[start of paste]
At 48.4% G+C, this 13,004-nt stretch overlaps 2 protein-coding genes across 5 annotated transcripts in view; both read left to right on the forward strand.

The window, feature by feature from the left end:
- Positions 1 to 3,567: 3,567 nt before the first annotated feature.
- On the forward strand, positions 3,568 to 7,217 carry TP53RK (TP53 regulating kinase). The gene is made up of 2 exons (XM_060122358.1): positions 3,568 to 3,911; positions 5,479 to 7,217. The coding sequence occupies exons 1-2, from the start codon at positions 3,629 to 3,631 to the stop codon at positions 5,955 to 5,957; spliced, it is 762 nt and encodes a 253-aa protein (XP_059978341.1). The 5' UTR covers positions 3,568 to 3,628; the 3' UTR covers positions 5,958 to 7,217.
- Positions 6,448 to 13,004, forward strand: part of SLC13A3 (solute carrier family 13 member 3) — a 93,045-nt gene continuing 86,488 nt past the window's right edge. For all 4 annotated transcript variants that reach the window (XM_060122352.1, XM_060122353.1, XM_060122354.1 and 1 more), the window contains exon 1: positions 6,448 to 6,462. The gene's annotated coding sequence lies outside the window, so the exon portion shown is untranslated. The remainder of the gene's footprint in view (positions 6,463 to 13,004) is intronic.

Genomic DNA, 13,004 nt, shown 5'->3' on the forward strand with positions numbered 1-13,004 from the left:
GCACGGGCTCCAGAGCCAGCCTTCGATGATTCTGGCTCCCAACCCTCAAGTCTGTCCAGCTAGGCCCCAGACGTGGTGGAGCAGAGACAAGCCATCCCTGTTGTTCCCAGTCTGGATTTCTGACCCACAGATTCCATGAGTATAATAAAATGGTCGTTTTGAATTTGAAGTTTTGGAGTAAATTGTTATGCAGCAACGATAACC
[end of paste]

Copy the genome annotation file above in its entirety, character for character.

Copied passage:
At 48.4% G+C, this 13,004-nt stretch overlaps 2 protein-coding genes across 5 annotated transcripts in view; both read left to right on the forward strand.

The window, feature by feature from the left end:
- Positions 1 to 3,567: 3,567 nt before the first annotated feature.
- On the forward strand, positions 3,568 to 7,217 carry TP53RK (TP53 regulating kinase). The gene is made up of 2 exons (XM_060122358.1): positions 3,568 to 3,911; positions 5,479 to 7,217. The coding sequence occupies exons 1-2, from the start codon at positions 3,629 to 3,631 to the stop codon at positions 5,955 to 5,957; spliced, it is 762 nt and encodes a 253-aa protein (XP_059978341.1). The 5' UTR covers positions 3,568 to 3,628; the 3' UTR covers positions 5,958 to 7,217.
- Positions 6,448 to 13,004, forward strand: part of SLC13A3 (solute carrier family 13 member 3) — a 93,045-nt gene continuing 86,488 nt past the window's right edge. For all 4 annotated transcript variants that reach the window (XM_060122352.1, XM_060122353.1, XM_060122354.1 and 1 more), the window contains exon 1: positions 6,448 to 6,462. The gene's annotated coding sequence lies outside the window, so the exon portion shown is untranslated. The remainder of the gene's footprint in view (positions 6,463 to 13,004) is intronic.

Genomic DNA, 13,004 nt, shown 5'->3' on the forward strand with positions numbered 1-13,004 from the left:
GCACGGGCTCCAGAGCCAGCCTTCGATGATTCTGGCTCCCAACCCTCAAGTCTGTCCAGCTAGGCCCCAGACGTGGTGGAGCAGAGACAAGCCATCCCTGTTGTTCCCAGTCTGGATTTCTGACCCACAGATTCCATGAGTATAATAAAATGGTCGTTTTGAATTTGAAGTTTTGGAGTAAATTGTTATGCAGCAACGATAACC